Farmers who grow organic row crops such as corn and soybeans already have a number of successful weed-management tools at their disposal — but there’s always room for more.
Now organic soybean growers have an additional option, known as the roller-crimper technique. This promising approach involves farmers growing and knocking down a cover crop using a roller-crimper tool — to help smother weeds — all before planting.
Advances in this technique will be the key focus of this year’s Organic Agriculture Field Day, set for 9:30 a.m. to 2:30 p.m. Sept. 2 at the University of Wisconsin-Madison’s Arlington Agricultural Research Station.
Research at the station shows that organic farmers who use this approach can markedly reduce, and even eliminate, tillage or cultivation during the soybean production year. They are able to achieve yields of 45 bushels per acre, which is on par with typical organic soybean production.
“We’ve been researching cover crop-based organic no-till at Arlington since 2008, and we’ve seen it’s an excellent strategy to produce organic soybean in southern Wisconsin,” says Erin Silva, UW-Madison assistant professor of plant pathology and UW-Extension organic production systems specialist, who organized the field day.
The event will feature Jeff Moyer, farm director of the Rodale Institute, a nonprofit organization in Pennsylvania dedicated to developing and sharing best practices for organic farming systems. Moyer, who is considered a pioneer of roller-crimper practices, will talk about his experiences with the approach and what he has found essential to creating a successful organic no-till system.
“We are thrilled to have Jeff coming to Wisconsin,” says Silva. “He’s the expert in the field, and we’ve been lucky to partner with him in this roller-crimper research for the last eight years.”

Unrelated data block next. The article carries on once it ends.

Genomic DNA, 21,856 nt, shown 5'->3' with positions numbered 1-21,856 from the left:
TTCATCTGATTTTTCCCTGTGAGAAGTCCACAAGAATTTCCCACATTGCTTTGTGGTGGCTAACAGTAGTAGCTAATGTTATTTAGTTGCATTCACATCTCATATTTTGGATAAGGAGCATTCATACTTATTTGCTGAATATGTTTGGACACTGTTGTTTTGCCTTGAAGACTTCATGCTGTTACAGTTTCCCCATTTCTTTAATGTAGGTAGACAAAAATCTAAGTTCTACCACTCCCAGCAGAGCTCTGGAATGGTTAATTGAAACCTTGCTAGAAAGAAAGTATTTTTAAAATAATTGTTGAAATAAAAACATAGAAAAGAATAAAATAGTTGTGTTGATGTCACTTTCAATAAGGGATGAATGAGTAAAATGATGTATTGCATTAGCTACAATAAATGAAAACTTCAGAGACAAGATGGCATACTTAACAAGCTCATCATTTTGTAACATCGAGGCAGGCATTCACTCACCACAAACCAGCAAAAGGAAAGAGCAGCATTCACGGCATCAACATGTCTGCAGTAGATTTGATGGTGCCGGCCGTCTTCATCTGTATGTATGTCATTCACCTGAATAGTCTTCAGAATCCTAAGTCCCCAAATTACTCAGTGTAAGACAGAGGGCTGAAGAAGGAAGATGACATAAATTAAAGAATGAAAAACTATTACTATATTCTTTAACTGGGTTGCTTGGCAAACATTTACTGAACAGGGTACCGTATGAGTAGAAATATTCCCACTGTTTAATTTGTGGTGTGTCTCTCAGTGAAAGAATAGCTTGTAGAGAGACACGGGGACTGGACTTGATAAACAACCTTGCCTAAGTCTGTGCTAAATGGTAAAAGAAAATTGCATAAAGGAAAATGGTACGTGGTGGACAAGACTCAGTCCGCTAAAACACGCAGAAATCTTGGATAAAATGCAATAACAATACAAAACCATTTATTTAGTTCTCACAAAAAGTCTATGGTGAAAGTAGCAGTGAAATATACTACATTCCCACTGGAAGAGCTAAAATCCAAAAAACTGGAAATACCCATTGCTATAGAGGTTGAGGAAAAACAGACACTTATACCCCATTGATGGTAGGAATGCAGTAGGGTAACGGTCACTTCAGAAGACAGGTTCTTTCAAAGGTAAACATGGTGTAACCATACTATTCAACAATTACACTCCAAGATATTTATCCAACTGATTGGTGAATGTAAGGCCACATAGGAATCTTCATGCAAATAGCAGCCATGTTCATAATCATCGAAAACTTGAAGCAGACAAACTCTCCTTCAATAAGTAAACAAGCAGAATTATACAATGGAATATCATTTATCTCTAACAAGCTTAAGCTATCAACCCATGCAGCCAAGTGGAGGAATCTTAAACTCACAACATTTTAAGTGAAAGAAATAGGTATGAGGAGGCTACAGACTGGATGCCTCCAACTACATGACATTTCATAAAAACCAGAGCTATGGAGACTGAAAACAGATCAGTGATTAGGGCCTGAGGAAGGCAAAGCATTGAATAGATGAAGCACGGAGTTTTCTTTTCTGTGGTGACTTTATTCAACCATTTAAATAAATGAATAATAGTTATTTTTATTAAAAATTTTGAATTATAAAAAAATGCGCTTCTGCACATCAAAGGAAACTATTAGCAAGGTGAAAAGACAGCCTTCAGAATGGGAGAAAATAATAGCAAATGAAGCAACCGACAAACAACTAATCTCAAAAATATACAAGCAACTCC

The field day will also feature a research update on organic yields and soil quality from the long-term Wisconsin Integrated Cropping Systems Trial; cover crop options following small grains; pasture grass variety trial results; data from on-farm organic pasture productivity and soil quality surveys; and a report on efforts to breed sweet corn for organic systems.
All of the research projects featured during the field day are being conducted at the Arlington station, which has more than 70 acres of certified organic land, or on working organic farms with input from organic producers.
“The organic market continues to grow, with demand outpacing supply, so there’s a need for more organic farmers and more organic acres,” says Silva, who notes that steady market demand has helped keep prices strong for organic corn, soybeans and milk over the past many years.
The registration table at the Organic Agriculture Field Day will open at 9:30 a.m. on Sept 2. A lunch will be available around noon for $10 per person. RSVPs are requested but not necessary. RSVPs and questions can be directed to Erin Silva at email@example.com or 608-890-1503.
The Arlington Agricultural Research Station, N695 Hopkins Road, is located just off Highway 51, about five miles south of Arlington and 15 miles north of Madison.